in reply to Generating powerset with progressive ordering
I had an easier time thinking of this as manipulating the characteristic sequence of the subsets (i.e, a string of 0's and 1's, where the first bit is a 1 if the first factor is included in the subset, etc). If you look at the characteristic sequences given in your example, you can see that there are three rules being applied (you can print out $str to see what's going on under the covers). Anyway, this code does its manipulations on the characteristic sequence and converts it to the appropriate subset:
sub iter {
my @factors = @_;
my $str;
return sub {
if (not defined $str) {
$str = "1" . ("0" x $#factors);
return map { substr($str, $_, 1) ? $factors[$_] : () }
0 .. $#factors;
}
for ($str) {
s/0(0*)$/1$1/
or s/11$/01/
or s/^(.*)10(.*)$/"${1}01" . "0" x length $2/e
or return;
}
return map { substr($str, $_, 1) ? $factors[$_] : () }
0 .. $#factors;
};
}
my $i = iter( 2, 3, 5, 7 );
while (my @s = $i>()) {
print "@s\n";
}
__END__
2
2 3
2 3 5
2 3 5 7
2 3 7
2 5
2 5 7
2 7
3
3 5
3 5 7
3 7
5
5 7
7
I'd be interested to see this simplified a bit. I know you mentioned in the CB that tye had an idea for a solution, and I wonder if he's able to implement it with manipulations to the subsets themselves instead of their characteristic sequences.
You also mentioned wanting to know when the "next phase" of iterations began (the horizontal lines in your example). You can figure this out by checking which substitution rule was actually applied.
Update: Here is the code with the "next phase" markers:
sub iter {
my @factors = @_;
my $str;
my $break = 0;
return sub {
if (not defined $str) {
$str = "1" . ("0" x $#factors);
return map { substr($str, $_, 1) ? $factors[$_] : () }
0 .. $#factors;
}
for ($str) {
s/0(0*)$/1$1/ and last;
return "BREAK" if $break = !$break;
s/11$/01/
or s/^(.*)10(.*)$/"${1}01" . "0" x length $2/e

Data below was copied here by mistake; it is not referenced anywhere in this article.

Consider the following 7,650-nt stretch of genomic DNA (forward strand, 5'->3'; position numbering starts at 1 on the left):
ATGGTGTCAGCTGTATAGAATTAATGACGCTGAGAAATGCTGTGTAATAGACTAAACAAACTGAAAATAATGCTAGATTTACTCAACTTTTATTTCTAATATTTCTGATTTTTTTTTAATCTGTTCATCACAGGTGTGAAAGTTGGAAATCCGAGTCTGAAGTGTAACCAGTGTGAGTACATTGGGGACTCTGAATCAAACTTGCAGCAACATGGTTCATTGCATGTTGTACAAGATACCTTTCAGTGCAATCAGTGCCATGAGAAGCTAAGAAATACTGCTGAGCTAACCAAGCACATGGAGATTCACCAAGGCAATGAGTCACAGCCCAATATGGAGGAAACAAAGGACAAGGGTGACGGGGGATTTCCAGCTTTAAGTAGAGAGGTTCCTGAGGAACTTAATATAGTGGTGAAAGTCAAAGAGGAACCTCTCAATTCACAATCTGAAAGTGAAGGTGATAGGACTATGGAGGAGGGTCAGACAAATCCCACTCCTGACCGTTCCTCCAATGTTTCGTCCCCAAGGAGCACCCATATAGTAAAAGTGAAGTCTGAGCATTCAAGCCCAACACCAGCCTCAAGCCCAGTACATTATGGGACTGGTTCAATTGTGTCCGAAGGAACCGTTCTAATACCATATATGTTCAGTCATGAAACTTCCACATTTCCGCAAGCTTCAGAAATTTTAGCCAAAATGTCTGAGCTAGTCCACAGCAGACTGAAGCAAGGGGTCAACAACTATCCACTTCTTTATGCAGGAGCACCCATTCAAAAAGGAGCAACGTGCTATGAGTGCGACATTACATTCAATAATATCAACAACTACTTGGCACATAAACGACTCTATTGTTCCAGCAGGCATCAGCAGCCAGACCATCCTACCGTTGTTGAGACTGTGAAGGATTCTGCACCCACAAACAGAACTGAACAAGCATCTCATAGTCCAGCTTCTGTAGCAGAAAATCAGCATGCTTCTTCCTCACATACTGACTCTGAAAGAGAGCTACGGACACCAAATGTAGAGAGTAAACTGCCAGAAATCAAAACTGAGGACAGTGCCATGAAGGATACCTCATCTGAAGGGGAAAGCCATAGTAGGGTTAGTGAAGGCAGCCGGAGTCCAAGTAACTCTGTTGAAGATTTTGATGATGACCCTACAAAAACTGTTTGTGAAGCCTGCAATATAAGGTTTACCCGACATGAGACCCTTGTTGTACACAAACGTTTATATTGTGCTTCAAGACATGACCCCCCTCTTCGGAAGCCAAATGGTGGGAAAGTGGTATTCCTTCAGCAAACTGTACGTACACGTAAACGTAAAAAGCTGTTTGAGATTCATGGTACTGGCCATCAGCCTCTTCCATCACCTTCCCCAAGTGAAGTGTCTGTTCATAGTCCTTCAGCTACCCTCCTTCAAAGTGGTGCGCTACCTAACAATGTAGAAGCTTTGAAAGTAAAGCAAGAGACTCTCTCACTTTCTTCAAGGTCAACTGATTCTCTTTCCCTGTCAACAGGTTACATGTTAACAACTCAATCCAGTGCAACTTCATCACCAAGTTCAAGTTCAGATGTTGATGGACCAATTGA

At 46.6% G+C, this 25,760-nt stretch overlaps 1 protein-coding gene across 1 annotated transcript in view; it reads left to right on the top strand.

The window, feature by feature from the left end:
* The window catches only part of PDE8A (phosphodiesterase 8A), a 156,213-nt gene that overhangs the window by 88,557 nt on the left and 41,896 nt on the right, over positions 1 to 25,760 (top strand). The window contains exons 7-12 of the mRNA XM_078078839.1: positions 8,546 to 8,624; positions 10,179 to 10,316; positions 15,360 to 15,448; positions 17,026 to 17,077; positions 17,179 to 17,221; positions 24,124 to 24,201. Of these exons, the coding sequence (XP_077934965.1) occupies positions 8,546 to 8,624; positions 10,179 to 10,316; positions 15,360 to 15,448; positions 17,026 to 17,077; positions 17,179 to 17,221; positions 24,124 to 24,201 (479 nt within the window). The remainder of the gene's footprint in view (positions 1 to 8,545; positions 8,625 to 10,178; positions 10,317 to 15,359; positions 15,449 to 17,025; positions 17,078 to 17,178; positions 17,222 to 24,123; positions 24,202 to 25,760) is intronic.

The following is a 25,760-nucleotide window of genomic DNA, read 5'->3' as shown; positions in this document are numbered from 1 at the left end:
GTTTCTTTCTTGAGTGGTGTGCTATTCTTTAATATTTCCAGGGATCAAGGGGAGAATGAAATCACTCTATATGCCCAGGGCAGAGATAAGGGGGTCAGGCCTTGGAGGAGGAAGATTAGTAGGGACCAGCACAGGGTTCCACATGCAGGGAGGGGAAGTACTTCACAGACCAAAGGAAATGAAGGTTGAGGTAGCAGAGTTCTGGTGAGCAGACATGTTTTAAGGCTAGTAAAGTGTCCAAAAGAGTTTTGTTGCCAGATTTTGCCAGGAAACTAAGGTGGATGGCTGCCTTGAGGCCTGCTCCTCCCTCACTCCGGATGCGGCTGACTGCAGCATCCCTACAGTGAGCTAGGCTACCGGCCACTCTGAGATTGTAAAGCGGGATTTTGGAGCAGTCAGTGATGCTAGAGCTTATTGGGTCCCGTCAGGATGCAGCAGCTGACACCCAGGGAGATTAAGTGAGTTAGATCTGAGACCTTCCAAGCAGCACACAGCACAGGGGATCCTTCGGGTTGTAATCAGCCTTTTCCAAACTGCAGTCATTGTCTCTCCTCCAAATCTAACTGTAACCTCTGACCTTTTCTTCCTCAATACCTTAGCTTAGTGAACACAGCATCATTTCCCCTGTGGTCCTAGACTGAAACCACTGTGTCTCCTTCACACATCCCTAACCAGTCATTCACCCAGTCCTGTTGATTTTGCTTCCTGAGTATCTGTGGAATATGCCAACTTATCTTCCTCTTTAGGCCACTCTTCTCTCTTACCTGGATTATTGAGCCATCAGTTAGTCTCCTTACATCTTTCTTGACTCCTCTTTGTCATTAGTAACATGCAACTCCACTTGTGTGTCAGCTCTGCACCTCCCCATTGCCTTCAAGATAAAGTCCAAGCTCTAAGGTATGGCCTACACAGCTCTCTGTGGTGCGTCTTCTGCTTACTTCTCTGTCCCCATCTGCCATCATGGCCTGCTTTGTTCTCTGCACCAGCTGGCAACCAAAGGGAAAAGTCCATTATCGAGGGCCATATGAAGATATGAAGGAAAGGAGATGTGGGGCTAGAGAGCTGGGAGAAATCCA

or return;
}
return map { substr($str, $_, 1) ? $factors[$_] : () }
0 .. $#factors;
};
}
my $i = iter( 2, 3, 5, 7 );
while (my @s = $i>()) {
print "@s\n";
}
__END__
2
2 3
2 3 5
2 3 5 7
BREAK
2 3 7
BREAK
2 5
2 5 7
BREAK
2 7
BREAK
3
3 5
3 5 7
BREAK
3 7
BREAK
5
5 7
BREAK
7
BREAK
Re^2: Generating powerset with progressive ordering by fizbin (Chaplain) on Feb 25, 2005 at 19:43 UTC 
Huh  so apparently your method and my evil method ended up being the same, or at least very similar. Note that you can improve this slightly by consolidating your last two expressions and eliminating the need for an "e" flag on the substitutions:
for ($str) {
s/0(0*)$/1$1/
or s/1(0*)1$/01$1/
or return;
}
And actually, we can combine your method and the last bit in my post to get this somewhat natural structure for looping through the possibilities:
sub nextmask {
if ($_[0] =~ s/0(0*)$/1$1/) {1;}
elsif ($_[0] =~ s/1(0*)1$/01$1/) {2;}
else {0;}
}
my @factors = qw(2 3 5 7);
my $mask = '0' x scalar(@factors);
while (my $transtype = nextmask($mask))
{
print "BREAK\n" if ($transtype > 1);
# do stuff
print join " ",
map { substr($mask, $_, 1) ? $factors[$_] : ' ' }
0 .. $#factors;
print "\n";
}
(I've never liked do { ... } while() loops)

@/=map{[/./g]}qw/.h_nJ Xapou cets krht ele_ r_ra/;
map{y/X_/\n /;print}map{pop@$_}@/for@/
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Re^2: Generating powerset with progressive ordering by Limbic~Region (Chancellor) on Feb 25, 2005 at 20:46 UTC 
blokhead,
I doubt this is how tye would have implemented it, but this is 1 implementation of his 3 simple rules:
#!/usr/bin/perl
use strict;
use warnings;
my $next = iter_powerset( 1,2,3,4,5 );
while ( my @combo = $next>() ) {
print "@combo\n";
}
sub iter_powerset {
my @factor = @_;
my $end = $#factor;
my @subset = (undef) x $end;
my ($pos, $mode) = (1, 1);
my $return = sub { return @factor[ grep defined, @subset ] };
my %dispatch = (
1 => sub {
++$pos;
$subset[ $pos ] = $pos;
++$mode if $pos == $end;
$return>();
},
2 => sub {
$subset[ $pos  1 ] = undef;
++$mode;
$return>();
},
3 => sub {
$subset[ $pos ] = undef;
while ( $pos >= 0 ) {
last if defined $subset[ $pos ];
$pos;
}
$subset[ $pos++ ] = undef;
return () if ! $pos;
$subset[ $pos ] = $pos;
$mode = 1;
$return>();
},
);
return sub { $dispatch{ $mode }>() };
}
I am now going to play with making it closer to what I want for the other task.
Since tye's 3 simple rules were uttered in passing on the CB, I will summarize them here to help explain the code
 Mode 1: Fill to the right until you reach the end
 Mode 2: Remove second to last element
 Mode 3: Remove last element, increment new last element
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sub powerset {
my ( $car, @cdr ) = @_;
my @cdr_powerset = @cdr ? powerset( @cdr ) : [];
return ( @cdr_powerset, map [ $car, @$_ ], @cdr_powerset );
}
I imagine that this means that only two states are needed in iter_powerset.
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